Volume 12, Number 9—September 2006
West Nile Virus Infection in Commercial Waterfowl Operation, Wisconsin
|Species of dead birds||WNV positive, n (%)||No. WNV negative|
|Blue-winged teal (Anas discors)||16 (100)||0|
|Northern pintail (A. acuta)||4 (100)||0|
|Green-winged teal (A. carolinensis)||3 (100)||0|
|Falcated teal (A. falcate)||3 (100)||0|
|Northern shoveler (A. clypeata)||1 (100)||0|
|Barrow's goldeneye (Bucephala islandica)||1 (100)||0|
|Cackling goose (Branta hutchinsii)||1 (100)||0|
|Eurasian widgeon (A. penelope)†||25 (96.1)||1|
|American widgeon (A. americana)||15 (93.8)||1|
|Siberian red-breasted goose (Branta ruficollis)||3 (50.0)||3|
|Ross goose (Chen rossii)||2 (40.0)||3|
|Mountain quail (Oreortyx pictus)||0||2|
|Common eider (Somateria mollissima)||0||1|
|Hooded merganser (Lophodytes cucullatus)†||0||1|
|Canvasback (Aythya valisineria)†||0||1|
|Domestic turkey (Melleagris gallopavo)||0||1|
*WNV, West Nile virus.
†Species reported to Centers for Disease Control and Prevention avian mortality database as having tested positive for WNV from 1999 to present (6).
- Bin H, Grossman Z, Pokamunski S, Malkinson M, Weiss L, Duvdevani P, West Nile fever in Israel 1999–2000: from geese to humans. Ann N Y Acad Sci. 2001;951:127–42.
- Austin RJ, Whiting TL, Anderson RA, Drebot MA. An outbreak of West Nile virus-associated disease in domestic geese (Anser anser domesticus) upon initial introduction to a geographic region, with evidence of bird to bird transmission. Can Vet J. 2004;45:117–23.
- Glavits R, Ferenczi E, Ivanics E, Bakonyi T, Mato T, Zarka P, Co-occurrence of West Nile fever and circovirus infection in a goose flock in Hungary. Avian Pathol. 2005;34:408–14.
- Centers for Disease Control and Prevention. West Nile virus infection among turkey breeder farm workers—Wisconsin, 2002. MMWR Morb Mortal Wkly Rep. 2003;52:1017–9.
- Lanciotti RS, Kerst AJ, Nasci RS, Godsey MS, Mitchell CJ, Savage HM, Rapid detection of West Nile virus from human clinical specimens, field-collected mosquitoes, and avian samples by a TaqMan reverse transcriptase-PCR assay. J Clin Microbiol. 2000;38:4066–71.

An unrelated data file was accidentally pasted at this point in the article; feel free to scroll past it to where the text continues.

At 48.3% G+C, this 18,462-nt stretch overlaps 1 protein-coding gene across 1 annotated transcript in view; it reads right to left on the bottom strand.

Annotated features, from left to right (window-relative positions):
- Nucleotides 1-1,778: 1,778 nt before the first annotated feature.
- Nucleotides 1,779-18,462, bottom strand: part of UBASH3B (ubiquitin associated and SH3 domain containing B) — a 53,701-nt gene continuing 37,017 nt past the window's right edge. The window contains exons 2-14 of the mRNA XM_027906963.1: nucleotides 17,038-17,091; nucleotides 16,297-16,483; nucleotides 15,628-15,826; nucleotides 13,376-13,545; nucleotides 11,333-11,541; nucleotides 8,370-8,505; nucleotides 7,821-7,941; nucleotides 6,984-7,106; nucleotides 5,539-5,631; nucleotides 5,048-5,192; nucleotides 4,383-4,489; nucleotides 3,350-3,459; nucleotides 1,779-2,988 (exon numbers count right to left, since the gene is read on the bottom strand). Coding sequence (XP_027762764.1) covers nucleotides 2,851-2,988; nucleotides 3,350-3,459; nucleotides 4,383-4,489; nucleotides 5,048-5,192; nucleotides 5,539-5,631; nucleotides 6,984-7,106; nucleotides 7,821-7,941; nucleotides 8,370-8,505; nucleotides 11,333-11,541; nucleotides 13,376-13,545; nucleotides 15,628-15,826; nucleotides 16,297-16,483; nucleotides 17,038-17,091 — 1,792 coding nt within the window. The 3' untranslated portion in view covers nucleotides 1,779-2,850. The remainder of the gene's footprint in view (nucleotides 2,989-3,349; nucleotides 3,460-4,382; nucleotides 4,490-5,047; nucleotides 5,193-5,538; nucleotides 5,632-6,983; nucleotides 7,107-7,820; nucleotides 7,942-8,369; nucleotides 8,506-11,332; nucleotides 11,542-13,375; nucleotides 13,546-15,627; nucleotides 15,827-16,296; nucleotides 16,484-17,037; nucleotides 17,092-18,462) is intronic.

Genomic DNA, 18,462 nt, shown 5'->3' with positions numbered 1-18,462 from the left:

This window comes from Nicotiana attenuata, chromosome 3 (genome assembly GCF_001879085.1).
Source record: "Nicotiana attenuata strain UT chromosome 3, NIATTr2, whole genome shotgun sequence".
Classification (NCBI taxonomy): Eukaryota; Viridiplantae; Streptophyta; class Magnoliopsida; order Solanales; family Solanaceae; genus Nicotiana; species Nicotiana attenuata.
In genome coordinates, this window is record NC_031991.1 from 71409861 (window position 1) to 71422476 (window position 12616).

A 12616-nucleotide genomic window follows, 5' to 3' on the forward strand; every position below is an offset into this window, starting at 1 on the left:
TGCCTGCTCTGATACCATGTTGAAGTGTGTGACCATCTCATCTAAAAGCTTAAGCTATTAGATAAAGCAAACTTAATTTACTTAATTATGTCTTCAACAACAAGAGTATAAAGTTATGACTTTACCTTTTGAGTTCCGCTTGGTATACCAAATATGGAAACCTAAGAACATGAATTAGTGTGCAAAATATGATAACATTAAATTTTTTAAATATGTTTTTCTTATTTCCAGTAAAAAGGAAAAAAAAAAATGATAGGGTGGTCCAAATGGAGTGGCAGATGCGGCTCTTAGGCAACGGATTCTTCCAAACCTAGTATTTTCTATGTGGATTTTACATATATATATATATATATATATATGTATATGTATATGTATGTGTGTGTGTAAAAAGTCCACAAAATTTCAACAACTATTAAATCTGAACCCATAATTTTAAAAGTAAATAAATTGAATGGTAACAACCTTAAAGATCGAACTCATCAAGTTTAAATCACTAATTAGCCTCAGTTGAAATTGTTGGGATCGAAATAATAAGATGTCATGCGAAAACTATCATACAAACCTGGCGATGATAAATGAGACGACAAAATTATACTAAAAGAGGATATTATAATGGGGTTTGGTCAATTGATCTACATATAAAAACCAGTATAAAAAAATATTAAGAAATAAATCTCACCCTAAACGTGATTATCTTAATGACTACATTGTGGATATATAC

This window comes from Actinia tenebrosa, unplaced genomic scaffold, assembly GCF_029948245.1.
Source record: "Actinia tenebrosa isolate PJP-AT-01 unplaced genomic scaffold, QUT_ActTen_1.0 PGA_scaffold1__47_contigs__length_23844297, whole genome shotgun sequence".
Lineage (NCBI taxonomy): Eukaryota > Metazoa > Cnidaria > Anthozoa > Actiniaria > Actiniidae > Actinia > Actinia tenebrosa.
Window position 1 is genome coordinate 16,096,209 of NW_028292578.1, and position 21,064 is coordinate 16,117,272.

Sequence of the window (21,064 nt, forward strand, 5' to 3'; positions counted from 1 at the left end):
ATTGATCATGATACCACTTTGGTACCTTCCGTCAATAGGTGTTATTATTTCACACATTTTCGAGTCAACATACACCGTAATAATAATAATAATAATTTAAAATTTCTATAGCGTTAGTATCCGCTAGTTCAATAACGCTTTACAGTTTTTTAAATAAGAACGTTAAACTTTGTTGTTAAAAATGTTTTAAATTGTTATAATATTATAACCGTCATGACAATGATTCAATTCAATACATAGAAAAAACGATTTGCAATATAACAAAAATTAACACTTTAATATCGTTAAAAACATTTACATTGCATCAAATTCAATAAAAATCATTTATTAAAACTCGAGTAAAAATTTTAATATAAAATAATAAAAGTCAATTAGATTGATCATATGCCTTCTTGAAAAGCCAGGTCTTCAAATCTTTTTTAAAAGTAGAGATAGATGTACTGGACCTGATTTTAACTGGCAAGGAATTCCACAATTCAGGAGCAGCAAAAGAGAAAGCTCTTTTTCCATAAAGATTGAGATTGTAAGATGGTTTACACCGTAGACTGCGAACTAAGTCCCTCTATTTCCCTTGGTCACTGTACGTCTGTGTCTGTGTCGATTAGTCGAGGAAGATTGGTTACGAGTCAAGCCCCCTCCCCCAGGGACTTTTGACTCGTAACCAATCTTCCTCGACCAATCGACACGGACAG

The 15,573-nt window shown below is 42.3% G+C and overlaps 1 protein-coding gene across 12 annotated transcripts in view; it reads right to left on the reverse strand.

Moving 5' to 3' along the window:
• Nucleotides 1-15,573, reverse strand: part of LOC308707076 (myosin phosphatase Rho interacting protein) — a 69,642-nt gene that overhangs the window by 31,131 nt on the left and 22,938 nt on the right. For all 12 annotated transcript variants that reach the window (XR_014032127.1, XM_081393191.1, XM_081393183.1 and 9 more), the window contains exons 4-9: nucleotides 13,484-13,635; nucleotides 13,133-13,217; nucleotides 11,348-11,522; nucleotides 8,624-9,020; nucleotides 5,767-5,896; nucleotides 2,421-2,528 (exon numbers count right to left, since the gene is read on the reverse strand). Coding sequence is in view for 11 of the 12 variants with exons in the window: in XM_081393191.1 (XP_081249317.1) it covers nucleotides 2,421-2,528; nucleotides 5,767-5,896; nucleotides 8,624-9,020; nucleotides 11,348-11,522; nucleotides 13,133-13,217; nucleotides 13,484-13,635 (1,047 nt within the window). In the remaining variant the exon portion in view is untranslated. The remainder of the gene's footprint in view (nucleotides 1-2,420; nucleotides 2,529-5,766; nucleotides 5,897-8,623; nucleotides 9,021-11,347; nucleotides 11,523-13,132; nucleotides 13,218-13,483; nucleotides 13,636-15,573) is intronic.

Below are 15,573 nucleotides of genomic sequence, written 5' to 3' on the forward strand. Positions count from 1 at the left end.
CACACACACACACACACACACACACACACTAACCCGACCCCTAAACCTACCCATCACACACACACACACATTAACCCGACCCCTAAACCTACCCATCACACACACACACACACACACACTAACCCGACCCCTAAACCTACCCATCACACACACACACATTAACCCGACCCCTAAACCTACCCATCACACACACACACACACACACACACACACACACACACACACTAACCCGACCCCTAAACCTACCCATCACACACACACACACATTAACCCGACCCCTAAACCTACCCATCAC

- Centers for Disease Control and Prevention. West Nile virus. Vertebrate ecology. 2005 Jan 5 [cited 2005 Dec 1]. Available from http://www.cdc.gov/ncidod/dvbid/westnile/birdspecies.htm
- Lindsey HS, Calisher CH, Mathews JH. Serum dilution neutralization test for California group virus identification and serology. J Clin Microbiol. 1976;4:503–10.
- Docherty DE, Long RR, Griffin KM, Saito EK. Corvidae feather pulp and West Nile virus detection. Emerg Infect Dis. 2004;10:907–9.
- Komar N, Lanciotti R, Bowen R, Langevin S, Bunning M. Detection of West Nile virus in oral and cloacal swabs collected from bird carcasses. Emerg Infect Dis. 2002;8:741–2.
- Ratterree MS, da Rosa AP, Bohm RP Jr, Cogswell FB, Phillippi KM, Caillouet K, >West Nile virus infection in nonhuman primate breeding colony, concurrent with human epidemic, southern Louisiana. Emerg Infect Dis. 2003;9:1388–94.
- US Department of Labor, Occupational Safety and Health Administration. Avian influenza. Protecting poultry workers at risk. Safety and health information bulletin 12–13–2004. [cited 2005 Dec 1]. Available from http://www.osha.gov/dts/shib/shib121304.pdf
Page created: November 17, 2011
Page updated: November 17, 2011
Page reviewed: November 17, 2011
The conclusions, findings, and opinions expressed by authors contributing to this journal do not necessarily reflect the official position of the U.S. Department of Health and Human Services, the Public Health Service, the Centers for Disease Control and Prevention, or the authors' affiliated institutions. Use of trade names is for identification only and does not imply endorsement by any of the groups named above.